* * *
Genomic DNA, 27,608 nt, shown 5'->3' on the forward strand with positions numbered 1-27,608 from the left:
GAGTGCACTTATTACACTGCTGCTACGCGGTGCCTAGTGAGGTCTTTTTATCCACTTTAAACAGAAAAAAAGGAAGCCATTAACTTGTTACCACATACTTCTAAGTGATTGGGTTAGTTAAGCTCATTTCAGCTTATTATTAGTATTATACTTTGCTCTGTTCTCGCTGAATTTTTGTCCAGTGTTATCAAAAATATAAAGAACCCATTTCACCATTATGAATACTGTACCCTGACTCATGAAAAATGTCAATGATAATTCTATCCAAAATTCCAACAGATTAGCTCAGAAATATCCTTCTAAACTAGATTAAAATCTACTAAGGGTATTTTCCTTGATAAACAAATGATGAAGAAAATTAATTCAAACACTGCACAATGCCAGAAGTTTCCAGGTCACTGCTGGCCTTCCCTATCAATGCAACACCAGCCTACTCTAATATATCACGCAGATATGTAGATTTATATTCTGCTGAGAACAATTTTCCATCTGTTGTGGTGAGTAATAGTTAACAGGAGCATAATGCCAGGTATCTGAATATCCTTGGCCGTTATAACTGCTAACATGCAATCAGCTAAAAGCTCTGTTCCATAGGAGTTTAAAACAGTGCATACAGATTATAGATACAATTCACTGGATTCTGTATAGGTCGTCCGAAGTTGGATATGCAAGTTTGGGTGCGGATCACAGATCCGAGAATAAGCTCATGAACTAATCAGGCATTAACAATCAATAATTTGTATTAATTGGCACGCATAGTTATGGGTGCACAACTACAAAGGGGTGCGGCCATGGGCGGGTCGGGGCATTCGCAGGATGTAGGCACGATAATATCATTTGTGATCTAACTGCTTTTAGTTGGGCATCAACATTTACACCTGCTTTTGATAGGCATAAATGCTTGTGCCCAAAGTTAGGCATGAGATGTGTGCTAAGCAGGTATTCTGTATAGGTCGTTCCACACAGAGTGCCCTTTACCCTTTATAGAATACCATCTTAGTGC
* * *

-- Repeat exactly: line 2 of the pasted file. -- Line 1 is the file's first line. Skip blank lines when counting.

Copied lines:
GAGTGCACTTATTACACTGCTGCTACGCGGTGCCTAGTGAGGTCTTTTTATCCACTTTAAACAGAAAAAAAGGAAGCCATTAACTTGTTACCACATACTTCTAAGTGATTGGGTTAGTTAAGCTCATTTCAGCTTATTATTAGTATTATACTTTGCTCTGTTCTCGCTGAATTTTTGTCCAGTGTTATCAAAAATATAAAGAACCCATTTCACCATTATGAATACTGTACCCTGACTCATGAAAAATGTCAATGATAATTCTATCCAAAATTCCAACAGATTAGCTCAGAAATATCCTTCTAAACTAGATTAAAATCTACTAAGGGTATTTTCCTTGATAAACAAATGATGAAGAAAATTAATTCAAACACTGCACAATGCCAGAAGTTTCCAGGTCACTGCTGGCCTTCCCTATCAATGCAACACCAGCCTACTCTAATATATCACGCAGATATGTAGATTTATATTCTGCTGAGAACAATTTTCCATCTGTTGTGGTGAGTAATAGTTAACAGGAGCATAATGCCAGGTATCTGAATATCCTTGGCCGTTATAACTGCTAACATGCAATCAGCTAAAAGCTCTGTTCCATAGGAGTTTAAAACAGTGCATACAGATTATAGATACAATTCACTGGATTCTGTATAGGTCGTCCGAAGTTGGATATGCAAGTTTGGGTGCGGATCACAGATCCGAGAATAAGCTCATGAACTAATCAGGCATTAACAATCAATAATTTGTATTAATTGGCACGCATAGTTATGGGTGCACAACTACAAAGGGGTGCGGCCATGGGCGGGTCGGGGCATTCGCAGGATGTAGGCACGATAATATCATTTGTGATCTAACTGCTTTTAGTTGGGCATCAACATTTACACCTGCTTTTGATAGGCATAAATGCTTGTGCCCAAAGTTAGGCATGAGATGTGTGCTAAGCAGGTATTCTGTATAGGTCGTTCCACACAGAGTGCCCTTTACCCTTTATAGAATACCATCTTAGTGC